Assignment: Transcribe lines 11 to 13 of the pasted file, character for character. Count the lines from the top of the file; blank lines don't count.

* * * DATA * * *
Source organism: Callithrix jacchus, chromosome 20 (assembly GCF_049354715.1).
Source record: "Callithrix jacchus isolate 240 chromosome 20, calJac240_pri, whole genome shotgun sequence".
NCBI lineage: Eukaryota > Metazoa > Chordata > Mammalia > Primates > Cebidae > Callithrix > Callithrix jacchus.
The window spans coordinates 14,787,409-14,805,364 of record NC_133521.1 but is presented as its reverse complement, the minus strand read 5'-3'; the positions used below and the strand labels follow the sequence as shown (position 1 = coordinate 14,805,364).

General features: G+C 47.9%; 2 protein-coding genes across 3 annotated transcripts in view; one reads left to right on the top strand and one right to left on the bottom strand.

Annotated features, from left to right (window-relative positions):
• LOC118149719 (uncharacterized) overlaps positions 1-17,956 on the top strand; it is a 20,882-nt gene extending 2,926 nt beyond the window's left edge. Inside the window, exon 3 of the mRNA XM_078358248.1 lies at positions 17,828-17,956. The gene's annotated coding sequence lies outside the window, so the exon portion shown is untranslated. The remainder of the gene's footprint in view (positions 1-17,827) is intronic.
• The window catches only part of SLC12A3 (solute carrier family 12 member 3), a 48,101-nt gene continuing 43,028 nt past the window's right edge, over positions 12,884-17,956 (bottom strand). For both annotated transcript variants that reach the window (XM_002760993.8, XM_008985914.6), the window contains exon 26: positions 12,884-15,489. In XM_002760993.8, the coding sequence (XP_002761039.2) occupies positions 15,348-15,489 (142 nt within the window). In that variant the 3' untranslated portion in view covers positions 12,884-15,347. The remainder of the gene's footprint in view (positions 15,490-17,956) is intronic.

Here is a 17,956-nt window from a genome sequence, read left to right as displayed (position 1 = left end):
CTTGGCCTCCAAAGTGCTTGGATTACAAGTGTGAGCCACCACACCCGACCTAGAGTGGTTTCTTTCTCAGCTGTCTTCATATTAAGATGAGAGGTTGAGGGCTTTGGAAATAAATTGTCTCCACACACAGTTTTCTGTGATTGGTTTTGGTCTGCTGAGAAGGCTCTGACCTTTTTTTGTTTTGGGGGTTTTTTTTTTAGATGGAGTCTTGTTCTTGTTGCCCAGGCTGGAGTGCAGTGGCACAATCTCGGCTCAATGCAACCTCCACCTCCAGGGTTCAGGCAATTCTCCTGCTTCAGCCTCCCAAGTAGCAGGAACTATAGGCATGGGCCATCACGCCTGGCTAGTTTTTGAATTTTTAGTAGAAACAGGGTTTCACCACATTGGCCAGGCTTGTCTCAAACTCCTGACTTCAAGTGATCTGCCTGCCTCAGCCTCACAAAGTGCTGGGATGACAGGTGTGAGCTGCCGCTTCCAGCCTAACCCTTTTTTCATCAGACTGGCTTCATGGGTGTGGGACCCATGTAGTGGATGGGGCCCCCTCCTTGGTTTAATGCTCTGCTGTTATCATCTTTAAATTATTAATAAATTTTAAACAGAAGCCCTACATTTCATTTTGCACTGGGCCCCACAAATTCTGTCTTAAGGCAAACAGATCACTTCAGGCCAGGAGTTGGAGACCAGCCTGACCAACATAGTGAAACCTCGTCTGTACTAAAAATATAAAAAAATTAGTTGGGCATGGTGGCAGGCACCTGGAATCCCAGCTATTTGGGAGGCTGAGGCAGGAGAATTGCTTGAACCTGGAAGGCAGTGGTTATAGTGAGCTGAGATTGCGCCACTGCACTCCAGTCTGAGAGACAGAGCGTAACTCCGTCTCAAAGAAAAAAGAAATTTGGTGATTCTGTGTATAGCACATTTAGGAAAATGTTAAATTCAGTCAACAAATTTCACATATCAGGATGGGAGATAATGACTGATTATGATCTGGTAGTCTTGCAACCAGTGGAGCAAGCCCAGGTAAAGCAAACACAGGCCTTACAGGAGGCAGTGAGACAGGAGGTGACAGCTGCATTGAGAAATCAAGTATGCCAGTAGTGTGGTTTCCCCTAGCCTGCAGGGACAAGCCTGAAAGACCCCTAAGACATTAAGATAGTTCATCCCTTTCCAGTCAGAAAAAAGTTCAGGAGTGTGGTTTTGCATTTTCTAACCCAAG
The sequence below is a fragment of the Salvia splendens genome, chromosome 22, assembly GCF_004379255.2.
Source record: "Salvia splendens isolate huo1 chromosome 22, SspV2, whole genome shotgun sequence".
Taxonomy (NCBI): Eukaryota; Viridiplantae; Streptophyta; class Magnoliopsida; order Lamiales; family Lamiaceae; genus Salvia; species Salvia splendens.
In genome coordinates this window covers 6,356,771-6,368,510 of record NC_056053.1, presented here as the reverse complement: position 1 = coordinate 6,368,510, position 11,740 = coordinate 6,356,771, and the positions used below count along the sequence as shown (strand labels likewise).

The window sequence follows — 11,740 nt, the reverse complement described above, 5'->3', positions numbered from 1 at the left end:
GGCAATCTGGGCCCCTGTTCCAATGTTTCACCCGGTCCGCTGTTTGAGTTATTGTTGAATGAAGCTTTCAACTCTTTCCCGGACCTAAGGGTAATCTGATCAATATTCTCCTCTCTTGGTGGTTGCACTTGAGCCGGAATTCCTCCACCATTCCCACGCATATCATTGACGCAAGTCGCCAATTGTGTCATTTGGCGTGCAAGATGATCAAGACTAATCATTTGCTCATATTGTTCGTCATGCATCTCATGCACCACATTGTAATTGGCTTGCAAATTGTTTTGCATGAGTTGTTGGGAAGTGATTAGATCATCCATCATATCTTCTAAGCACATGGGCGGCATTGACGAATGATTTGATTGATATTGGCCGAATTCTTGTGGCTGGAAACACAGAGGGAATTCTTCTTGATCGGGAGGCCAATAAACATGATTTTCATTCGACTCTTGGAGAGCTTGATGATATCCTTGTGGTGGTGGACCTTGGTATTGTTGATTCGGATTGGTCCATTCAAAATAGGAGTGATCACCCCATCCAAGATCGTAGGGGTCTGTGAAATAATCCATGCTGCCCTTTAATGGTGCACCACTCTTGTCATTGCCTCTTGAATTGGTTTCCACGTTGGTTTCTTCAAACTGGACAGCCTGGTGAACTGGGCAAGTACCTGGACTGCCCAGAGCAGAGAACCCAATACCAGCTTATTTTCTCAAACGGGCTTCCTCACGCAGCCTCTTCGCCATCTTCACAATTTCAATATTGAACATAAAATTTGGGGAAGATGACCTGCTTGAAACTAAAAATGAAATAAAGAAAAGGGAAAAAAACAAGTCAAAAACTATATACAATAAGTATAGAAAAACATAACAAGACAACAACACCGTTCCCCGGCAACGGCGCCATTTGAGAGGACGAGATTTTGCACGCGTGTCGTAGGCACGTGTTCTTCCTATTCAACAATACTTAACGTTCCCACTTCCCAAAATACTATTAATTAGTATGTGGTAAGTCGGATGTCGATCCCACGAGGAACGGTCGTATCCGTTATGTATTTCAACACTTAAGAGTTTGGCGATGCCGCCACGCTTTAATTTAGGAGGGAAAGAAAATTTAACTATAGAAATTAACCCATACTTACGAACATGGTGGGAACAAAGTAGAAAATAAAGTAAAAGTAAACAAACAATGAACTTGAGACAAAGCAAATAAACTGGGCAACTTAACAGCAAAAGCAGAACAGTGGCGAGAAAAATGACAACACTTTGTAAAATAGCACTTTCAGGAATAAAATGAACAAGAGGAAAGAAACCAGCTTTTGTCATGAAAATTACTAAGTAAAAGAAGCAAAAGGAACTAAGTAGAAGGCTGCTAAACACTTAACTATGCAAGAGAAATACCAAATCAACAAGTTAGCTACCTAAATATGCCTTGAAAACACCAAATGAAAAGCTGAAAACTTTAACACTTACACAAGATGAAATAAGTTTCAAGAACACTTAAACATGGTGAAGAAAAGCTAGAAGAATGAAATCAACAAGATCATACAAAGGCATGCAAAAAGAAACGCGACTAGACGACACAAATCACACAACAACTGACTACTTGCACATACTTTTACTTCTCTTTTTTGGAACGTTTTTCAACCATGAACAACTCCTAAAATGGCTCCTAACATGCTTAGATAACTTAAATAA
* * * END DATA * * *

The sequence below is a fragment of the Salvia splendens genome, chromosome 22, assembly GCF_004379255.2.
Source record: "Salvia splendens isolate huo1 chromosome 22, SspV2, whole genome shotgun sequence".
Taxonomy (NCBI): Eukaryota; Viridiplantae; Streptophyta; class Magnoliopsida; order Lamiales; family Lamiaceae; genus Salvia; species Salvia splendens.